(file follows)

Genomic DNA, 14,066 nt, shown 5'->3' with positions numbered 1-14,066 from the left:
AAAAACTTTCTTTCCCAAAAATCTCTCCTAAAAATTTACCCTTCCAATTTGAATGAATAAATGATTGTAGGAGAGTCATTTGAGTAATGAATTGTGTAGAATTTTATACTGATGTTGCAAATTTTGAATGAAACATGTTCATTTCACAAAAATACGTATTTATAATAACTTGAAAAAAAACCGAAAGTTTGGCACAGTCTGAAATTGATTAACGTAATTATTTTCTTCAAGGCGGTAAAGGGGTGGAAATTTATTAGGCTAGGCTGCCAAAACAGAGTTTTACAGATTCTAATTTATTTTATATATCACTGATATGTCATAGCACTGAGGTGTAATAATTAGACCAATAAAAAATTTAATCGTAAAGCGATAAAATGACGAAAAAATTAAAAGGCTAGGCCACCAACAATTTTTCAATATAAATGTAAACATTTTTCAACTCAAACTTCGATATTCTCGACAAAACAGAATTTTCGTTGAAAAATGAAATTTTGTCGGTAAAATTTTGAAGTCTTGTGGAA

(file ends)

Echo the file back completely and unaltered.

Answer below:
Genomic DNA, 14,066 nt, shown 5'->3' with positions numbered 1-14,066 from the left:
AAAAACTTTCTTTCCCAAAAATCTCTCCTAAAAATTTACCCTTCCAATTTGAATGAATAAATGATTGTAGGAGAGTCATTTGAGTAATGAATTGTGTAGAATTTTATACTGATGTTGCAAATTTTGAATGAAACATGTTCATTTCACAAAAATACGTATTTATAATAACTTGAAAAAAAACCGAAAGTTTGGCACAGTCTGAAATTGATTAACGTAATTATTTTCTTCAAGGCGGTAAAGGGGTGGAAATTTATTAGGCTAGGCTGCCAAAACAGAGTTTTACAGATTCTAATTTATTTTATATATCACTGATATGTCATAGCACTGAGGTGTAATAATTAGACCAATAAAAAATTTAATCGTAAAGCGATAAAATGACGAAAAAATTAAAAGGCTAGGCCACCAACAATTTTTCAATATAAATGTAAACATTTTTCAACTCAAACTTCGATATTCTCGACAAAACAGAATTTTCGTTGAAAAATGAAATTTTGTCGGTAAAATTTTGAAGTCTTGTGGAA